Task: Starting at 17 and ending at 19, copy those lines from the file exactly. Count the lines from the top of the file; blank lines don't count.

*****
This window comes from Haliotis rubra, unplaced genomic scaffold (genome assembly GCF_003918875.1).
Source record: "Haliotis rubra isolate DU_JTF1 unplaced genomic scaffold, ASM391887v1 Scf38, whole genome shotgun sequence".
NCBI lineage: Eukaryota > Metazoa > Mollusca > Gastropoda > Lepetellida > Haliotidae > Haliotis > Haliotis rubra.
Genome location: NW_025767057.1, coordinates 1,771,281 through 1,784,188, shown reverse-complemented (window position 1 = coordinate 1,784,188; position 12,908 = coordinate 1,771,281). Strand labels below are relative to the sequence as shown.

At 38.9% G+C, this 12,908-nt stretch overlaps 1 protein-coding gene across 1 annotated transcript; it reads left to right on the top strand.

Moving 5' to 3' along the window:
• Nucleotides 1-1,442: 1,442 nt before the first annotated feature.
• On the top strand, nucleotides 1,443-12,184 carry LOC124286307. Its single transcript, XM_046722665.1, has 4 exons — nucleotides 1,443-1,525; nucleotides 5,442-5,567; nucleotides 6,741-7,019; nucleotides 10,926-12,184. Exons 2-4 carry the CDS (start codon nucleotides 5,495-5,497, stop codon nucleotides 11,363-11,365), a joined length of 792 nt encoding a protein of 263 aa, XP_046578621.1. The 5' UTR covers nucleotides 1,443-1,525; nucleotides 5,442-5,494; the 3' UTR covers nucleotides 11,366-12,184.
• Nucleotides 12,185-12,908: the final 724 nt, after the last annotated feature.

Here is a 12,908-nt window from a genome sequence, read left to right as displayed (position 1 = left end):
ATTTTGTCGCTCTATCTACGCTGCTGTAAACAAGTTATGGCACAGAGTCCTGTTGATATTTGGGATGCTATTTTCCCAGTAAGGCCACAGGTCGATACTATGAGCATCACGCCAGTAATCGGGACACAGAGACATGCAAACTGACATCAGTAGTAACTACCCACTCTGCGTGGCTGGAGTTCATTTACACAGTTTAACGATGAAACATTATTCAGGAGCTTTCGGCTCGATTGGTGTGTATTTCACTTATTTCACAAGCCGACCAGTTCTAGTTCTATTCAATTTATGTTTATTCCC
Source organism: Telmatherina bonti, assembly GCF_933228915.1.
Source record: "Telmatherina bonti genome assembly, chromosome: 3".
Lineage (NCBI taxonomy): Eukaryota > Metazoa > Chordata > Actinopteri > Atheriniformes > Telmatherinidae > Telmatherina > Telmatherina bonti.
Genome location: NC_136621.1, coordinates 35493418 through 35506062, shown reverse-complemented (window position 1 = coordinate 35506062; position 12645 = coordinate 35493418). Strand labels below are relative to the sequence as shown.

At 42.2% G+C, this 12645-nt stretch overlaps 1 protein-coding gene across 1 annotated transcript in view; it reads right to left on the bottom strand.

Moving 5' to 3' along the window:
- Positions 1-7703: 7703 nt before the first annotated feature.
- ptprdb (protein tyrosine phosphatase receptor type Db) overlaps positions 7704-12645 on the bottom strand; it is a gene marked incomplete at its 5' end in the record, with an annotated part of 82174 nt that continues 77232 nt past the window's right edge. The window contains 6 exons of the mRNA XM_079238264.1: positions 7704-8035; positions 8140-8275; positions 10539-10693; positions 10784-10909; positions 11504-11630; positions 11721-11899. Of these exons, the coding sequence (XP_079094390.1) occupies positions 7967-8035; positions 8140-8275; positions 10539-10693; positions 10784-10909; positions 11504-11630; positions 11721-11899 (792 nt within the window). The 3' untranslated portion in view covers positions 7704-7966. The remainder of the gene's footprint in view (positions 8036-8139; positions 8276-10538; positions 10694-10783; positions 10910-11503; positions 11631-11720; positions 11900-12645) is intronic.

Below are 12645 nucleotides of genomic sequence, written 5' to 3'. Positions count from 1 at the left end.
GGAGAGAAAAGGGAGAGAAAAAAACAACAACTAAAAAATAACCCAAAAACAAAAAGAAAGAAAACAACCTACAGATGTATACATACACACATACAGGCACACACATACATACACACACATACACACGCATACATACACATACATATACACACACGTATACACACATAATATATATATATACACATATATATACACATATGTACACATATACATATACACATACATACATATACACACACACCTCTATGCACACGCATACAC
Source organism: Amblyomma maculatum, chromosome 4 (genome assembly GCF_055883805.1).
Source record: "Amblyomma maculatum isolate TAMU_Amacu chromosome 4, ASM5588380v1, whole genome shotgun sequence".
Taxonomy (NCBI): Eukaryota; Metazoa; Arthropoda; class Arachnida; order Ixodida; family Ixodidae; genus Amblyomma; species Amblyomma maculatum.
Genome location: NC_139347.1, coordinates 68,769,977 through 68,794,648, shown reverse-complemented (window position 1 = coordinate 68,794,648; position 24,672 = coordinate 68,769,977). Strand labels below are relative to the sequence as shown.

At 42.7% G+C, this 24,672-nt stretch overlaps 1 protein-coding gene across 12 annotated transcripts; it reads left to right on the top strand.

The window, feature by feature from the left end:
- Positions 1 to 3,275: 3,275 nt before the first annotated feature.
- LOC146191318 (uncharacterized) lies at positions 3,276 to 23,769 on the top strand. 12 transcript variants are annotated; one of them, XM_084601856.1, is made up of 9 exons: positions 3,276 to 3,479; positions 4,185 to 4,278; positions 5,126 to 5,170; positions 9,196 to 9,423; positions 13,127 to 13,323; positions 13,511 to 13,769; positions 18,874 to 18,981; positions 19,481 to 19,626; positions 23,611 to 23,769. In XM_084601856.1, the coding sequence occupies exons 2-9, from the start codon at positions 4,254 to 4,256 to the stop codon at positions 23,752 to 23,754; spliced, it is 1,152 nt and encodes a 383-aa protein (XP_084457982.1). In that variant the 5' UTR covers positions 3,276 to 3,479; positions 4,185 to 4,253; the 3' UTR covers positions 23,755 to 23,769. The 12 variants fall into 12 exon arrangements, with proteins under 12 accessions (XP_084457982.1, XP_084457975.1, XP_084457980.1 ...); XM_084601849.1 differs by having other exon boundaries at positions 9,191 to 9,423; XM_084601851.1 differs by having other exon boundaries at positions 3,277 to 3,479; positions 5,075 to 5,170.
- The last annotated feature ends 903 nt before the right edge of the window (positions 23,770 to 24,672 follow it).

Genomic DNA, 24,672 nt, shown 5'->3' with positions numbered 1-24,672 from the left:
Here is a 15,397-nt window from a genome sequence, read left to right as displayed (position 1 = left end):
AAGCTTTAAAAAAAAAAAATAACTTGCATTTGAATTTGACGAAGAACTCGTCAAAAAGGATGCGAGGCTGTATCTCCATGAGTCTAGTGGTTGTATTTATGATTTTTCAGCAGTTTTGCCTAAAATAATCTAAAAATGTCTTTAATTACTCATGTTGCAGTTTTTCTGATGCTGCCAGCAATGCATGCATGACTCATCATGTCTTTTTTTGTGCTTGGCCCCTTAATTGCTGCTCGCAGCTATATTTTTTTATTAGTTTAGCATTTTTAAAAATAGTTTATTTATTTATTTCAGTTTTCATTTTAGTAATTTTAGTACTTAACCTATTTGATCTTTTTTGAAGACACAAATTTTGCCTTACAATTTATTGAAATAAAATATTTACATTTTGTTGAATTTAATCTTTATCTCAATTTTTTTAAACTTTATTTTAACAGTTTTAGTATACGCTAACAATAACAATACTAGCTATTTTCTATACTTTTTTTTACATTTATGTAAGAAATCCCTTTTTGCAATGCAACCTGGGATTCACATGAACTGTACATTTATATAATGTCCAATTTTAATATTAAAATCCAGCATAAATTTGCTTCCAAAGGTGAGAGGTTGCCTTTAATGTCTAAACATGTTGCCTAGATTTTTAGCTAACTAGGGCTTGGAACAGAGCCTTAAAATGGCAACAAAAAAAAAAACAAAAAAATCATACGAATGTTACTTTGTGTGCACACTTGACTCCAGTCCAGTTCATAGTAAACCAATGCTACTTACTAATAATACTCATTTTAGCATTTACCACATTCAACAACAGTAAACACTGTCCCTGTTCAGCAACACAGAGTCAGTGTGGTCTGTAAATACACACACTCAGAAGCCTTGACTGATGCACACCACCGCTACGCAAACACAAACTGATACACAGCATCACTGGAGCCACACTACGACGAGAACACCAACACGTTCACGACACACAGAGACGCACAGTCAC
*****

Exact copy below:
Moving 5' to 3' along the window:
- Positions 1-7703: 7703 nt before the first annotated feature.
- ptprdb (protein tyrosine phosphatase receptor type Db) overlaps positions 7704-12645 on the bottom strand; it is a gene marked incomplete at its 5' end in the record, with an annotated part of 82174 nt that continues 77232 nt past the window's right edge. The window contains 6 exons of the mRNA XM_079238264.1: positions 7704-8035; positions 8140-8275; positions 10539-10693; positions 10784-10909; positions 11504-11630; positions 11721-11899. Of these exons, the coding sequence (XP_079094390.1) occupies positions 7967-8035; positions 8140-8275; positions 10539-10693; positions 10784-10909; positions 11504-11630; positions 11721-11899 (792 nt within the window). The 3' untranslated portion in view covers positions 7704-7966. The remainder of the gene's footprint in view (positions 8036-8139; positions 8276-10538; positions 10694-10783; positions 10910-11503; positions 11631-11720; positions 11900-12645) is intronic.